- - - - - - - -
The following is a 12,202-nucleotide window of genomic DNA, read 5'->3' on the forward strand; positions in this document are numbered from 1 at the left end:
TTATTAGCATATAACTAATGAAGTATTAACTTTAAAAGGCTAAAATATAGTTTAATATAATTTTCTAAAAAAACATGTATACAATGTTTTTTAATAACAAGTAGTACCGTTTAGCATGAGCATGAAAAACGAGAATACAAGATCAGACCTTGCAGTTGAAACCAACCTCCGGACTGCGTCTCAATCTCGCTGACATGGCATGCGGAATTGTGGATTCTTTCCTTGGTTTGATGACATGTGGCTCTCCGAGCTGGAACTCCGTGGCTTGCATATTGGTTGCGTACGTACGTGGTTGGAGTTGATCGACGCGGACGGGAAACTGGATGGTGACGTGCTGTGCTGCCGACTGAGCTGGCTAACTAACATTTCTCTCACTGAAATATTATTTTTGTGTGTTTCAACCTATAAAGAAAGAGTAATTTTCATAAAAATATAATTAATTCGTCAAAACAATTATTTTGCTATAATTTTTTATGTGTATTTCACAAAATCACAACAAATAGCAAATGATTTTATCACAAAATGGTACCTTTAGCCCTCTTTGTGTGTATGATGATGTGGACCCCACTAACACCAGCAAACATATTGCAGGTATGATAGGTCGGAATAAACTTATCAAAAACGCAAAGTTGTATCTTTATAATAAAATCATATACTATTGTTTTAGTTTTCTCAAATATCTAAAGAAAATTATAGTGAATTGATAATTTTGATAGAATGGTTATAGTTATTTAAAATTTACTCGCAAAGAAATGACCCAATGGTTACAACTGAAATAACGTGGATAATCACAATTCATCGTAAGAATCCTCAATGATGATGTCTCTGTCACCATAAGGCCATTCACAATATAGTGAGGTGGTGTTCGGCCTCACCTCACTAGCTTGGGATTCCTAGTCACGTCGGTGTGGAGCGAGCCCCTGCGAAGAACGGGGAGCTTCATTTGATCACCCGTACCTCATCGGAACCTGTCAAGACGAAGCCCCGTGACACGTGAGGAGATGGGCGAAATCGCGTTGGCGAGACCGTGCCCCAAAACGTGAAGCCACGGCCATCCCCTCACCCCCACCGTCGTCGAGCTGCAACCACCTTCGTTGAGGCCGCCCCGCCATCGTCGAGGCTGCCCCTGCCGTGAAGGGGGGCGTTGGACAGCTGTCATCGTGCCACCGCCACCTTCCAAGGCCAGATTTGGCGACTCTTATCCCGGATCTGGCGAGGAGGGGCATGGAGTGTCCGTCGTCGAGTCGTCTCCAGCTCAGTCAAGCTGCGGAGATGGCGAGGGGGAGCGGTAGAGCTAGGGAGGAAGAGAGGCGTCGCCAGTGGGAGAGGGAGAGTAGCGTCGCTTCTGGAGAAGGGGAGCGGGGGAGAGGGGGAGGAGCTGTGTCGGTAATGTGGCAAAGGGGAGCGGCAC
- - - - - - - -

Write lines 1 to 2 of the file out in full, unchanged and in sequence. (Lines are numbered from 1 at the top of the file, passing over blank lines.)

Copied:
The following is a 12,202-nucleotide window of genomic DNA, read 5'->3' on the forward strand; positions in this document are numbered from 1 at the left end:
TTATTAGCATATAACTAATGAAGTATTAACTTTAAAAGGCTAAAATATAGTTTAATATAATTTTCTAAAAAAACATGTATACAATGTTTTTTAATAACAAGTAGTACCGTTTAGCATGAGCATGAAAAACGAGAATACAAGATCAGACCTTGCAGTTGAAACCAACCTCCGGACTGCGTCTCAATCTCGCTGACATGGCATGCGGAATTGTGGATTCTTTCCTTGGTTTGATGACATGTGGCTCTCCGAGCTGGAACTCCGTGGCTTGCATATTGGTTGCGTACGTACGTGGTTGGAGTTGATCGACGCGGACGGGAAACTGGATGGTGACGTGCTGTGCTGCCGACTGAGCTGGCTAACTAACATTTCTCTCACTGAAATATTATTTTTGTGTGTTTCAACCTATAAAGAAAGAGTAATTTTCATAAAAATATAATTAATTCGTCAAAACAATTATTTTGCTATAATTTTTTATGTGTATTTCACAAAATCACAACAAATAGCAAATGATTTTATCACAAAATGGTACCTTTAGCCCTCTTTGTGTGTATGATGATGTGGACCCCACTAACACCAGCAAACATATTGCAGGTATGATAGGTCGGAATAAACTTATCAAAAACGCAAAGTTGTATCTTTATAATAAAATCATATACTATTGTTTTAGTTTTCTCAAATATCTAAAGAAAATTATAGTGAATTGATAATTTTGATAGAATGGTTATAGTTATTTAAAATTTACTCGCAAAGAAATGACCCAATGGTTACAACTGAAATAACGTGGATAATCACAATTCATCGTAAGAATCCTCAATGATGATGTCTCTGTCACCATAAGGCCATTCACAATATAGTGAGGTGGTGTTCGGCCTCACCTCACTAGCTTGGGATTCCTAGTCACGTCGGTGTGGAGCGAGCCCCTGCGAAGAACGGGGAGCTTCATTTGATCACCCGTACCTCATCGGAACCTGTCAAGACGAAGCCCCGTGACACGTGAGGAGATGGGCGAAATCGCGTTGGCGAGACCGTGCCCCAAAACGTGAAGCCACGGCCATCCCCTCACCCCCACCGTCGTCGAGCTGCAACCACCTTCGTTGAGGCCGCCCCGCCATCGTCGAGGCTGCCCCTGCCGTGAAGGGGGGCGTTGGACAGCTGTCATCGTGCCACCGCCACCTTCCAAGGCCAGATTTGGCGACTCTTATCCCGGATCTGGCGAGGAGGGGCATGGAGTGTCCGTCGTCGAGTCGTCTCCAGCTCAGTCAAGCTGCGGAGATGGCGAGGGGGAGCGGTAGAGCTAGGGAGGAAGAGAGGCGTCGCCAGTGGGAGAGGGAGAGTAGCGTCGCTTCTGGAGAAGGGGAGCGGGGGAGAGGGGGAGGAGCTGTGTCGGTAATGTGGCAAAGGGGAGCGGCAC